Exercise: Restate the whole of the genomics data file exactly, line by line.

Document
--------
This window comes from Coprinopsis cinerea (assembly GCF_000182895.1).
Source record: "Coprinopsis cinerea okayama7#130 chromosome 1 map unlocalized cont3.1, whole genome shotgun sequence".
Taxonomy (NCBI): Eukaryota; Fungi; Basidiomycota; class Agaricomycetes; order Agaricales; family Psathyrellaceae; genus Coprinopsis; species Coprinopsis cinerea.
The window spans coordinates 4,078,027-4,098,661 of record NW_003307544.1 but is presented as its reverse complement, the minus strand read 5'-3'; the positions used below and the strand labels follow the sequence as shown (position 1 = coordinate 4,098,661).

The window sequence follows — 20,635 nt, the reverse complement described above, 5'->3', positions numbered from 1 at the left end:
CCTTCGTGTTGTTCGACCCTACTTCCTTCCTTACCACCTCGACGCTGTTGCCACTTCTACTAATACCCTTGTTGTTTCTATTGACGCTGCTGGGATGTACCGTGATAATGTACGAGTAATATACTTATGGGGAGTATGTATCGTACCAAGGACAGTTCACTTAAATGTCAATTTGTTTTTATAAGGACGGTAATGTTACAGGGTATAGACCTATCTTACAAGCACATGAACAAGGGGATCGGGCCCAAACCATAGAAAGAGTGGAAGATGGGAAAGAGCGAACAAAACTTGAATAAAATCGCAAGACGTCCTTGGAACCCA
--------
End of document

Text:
This window comes from Coprinopsis cinerea (assembly GCF_000182895.1).
Source record: "Coprinopsis cinerea okayama7#130 chromosome 1 map unlocalized cont3.1, whole genome shotgun sequence".
Taxonomy (NCBI): Eukaryota; Fungi; Basidiomycota; class Agaricomycetes; order Agaricales; family Psathyrellaceae; genus Coprinopsis; species Coprinopsis cinerea.
The window spans coordinates 4,078,027-4,098,661 of record NW_003307544.1 but is presented as its reverse complement, the minus strand read 5'-3'; the positions used below and the strand labels follow the sequence as shown (position 1 = coordinate 4,098,661).

The window sequence follows — 20,635 nt, the reverse complement described above, 5'->3', positions numbered from 1 at the left end:
CCTTCGTGTTGTTCGACCCTACTTCCTTCCTTACCACCTCGACGCTGTTGCCACTTCTACTAATACCCTTGTTGTTTCTATTGACGCTGCTGGGATGTACCGTGATAATGTACGAGTAATATACTTATGGGGAGTATGTATCGTACCAAGGACAGTTCACTTAAATGTCAATTTGTTTTTATAAGGACGGTAATGTTACAGGGTATAGACCTATCTTACAAGCACATGAACAAGGGGATCGGGCCCAAACCATAGAAAGAGTGGAAGATGGGAAAGAGCGAACAAAACTTGAATAAAATCGCAAGACGTCCTTGGAACCCA